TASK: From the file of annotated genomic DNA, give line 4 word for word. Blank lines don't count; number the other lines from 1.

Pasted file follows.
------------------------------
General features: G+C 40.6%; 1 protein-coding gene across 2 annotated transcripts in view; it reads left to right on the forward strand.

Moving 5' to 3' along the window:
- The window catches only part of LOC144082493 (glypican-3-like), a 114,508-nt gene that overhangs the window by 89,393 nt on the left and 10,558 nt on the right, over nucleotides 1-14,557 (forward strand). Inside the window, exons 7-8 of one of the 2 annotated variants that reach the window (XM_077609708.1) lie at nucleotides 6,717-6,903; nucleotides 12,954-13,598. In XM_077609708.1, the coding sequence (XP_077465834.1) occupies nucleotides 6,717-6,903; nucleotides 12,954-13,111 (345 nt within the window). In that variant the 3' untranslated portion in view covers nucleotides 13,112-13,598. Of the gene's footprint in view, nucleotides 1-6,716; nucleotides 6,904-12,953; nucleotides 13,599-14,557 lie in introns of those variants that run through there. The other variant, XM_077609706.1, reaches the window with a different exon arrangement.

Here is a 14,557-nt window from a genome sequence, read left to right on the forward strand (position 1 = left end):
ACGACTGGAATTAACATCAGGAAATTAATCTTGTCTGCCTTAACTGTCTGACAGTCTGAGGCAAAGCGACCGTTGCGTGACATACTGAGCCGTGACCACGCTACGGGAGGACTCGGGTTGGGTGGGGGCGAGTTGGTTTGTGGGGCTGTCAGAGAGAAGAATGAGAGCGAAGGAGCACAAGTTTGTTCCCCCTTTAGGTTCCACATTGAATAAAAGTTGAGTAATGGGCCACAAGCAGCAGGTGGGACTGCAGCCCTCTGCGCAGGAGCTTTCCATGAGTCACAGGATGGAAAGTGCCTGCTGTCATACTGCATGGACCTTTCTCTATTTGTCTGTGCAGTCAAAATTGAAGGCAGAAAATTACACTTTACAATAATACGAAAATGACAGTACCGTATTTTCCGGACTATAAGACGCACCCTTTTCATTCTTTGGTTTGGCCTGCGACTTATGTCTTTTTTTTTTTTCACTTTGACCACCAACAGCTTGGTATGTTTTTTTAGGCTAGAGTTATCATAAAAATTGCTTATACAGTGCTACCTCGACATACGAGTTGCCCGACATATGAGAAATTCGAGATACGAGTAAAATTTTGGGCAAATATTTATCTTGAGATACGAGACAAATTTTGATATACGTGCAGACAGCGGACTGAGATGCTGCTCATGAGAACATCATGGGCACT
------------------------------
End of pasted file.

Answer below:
Here is a 14,557-nt window from a genome sequence, read left to right on the forward strand (position 1 = left end):